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International students contribute millions of pounds to economic prosperity of the region

International students

Fri 12th January, 2018

International students contribute millions of pounds to the local economy says a new report published today by the Higher Education Policy Institute and Kaplan International Pathways.

The report ‘The costs and benefits of international students by parliamentary constituency’, produced by London Economics, provides a detailed analysis of the benefits to the UK of international students.

It shows that once all costs of hosting the students are taken out, including education, health and social security, the net economic impact for Luton and Bedfordshire is:

  • Luton - £97.4m
  • Bedfordshire - £93.6m

The study which provides a detailed analysis of the costs as well as the benefits to the UK of welcoming 231,000 international students each year found on average the net impact for each individual EU student is £68,000 and £95,000 for each non-EU student. In every single parliamentary constituency, it found the benefits exceeded the costs.

Bill Rammell, Vice Chancellor of the University of Bedfordshire said: “This is a hugely powerful report detailing the economic benefits international students bring to their local communities while they are studying in the UK.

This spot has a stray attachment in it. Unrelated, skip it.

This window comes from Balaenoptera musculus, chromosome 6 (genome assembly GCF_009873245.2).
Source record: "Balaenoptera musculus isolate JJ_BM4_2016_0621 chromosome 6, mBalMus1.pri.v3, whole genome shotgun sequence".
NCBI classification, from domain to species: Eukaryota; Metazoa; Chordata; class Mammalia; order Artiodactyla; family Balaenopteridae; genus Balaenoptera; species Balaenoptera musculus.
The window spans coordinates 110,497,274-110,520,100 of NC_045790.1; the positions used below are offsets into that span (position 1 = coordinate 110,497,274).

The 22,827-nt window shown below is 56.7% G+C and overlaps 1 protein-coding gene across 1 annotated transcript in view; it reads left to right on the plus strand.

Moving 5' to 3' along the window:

“For Luton South alone, the parliamentary constituency where our main campus is located, international students contribute almost £67.6m to the economy. This is a huge contribution to the economic prosperity of the region which cannot be ignored. It absolutely reinforces the need for the Government to rethink its self-defeating policy towards international students, and take them out of the migration cap.”

Nick Hillman, Director, HEPI, said: “International students bring economic benefits to the UK that are worth ten times the costs of hosting them.  Trying to persuade the Home Office that international students nearly always benefit the UK can feel like banging one’s head against a brick wall.

“In the past, they have not accepted figures on the benefits on the grounds that they ignore the costs. Our work, in contrast, includes all the potential costs and conclusively proves these are small compared to the huge benefits.”

The analysis concentrates on the cohort of international – EU and non-EU – first year students attending UK universities in 2015/16.



Bedfordshire University

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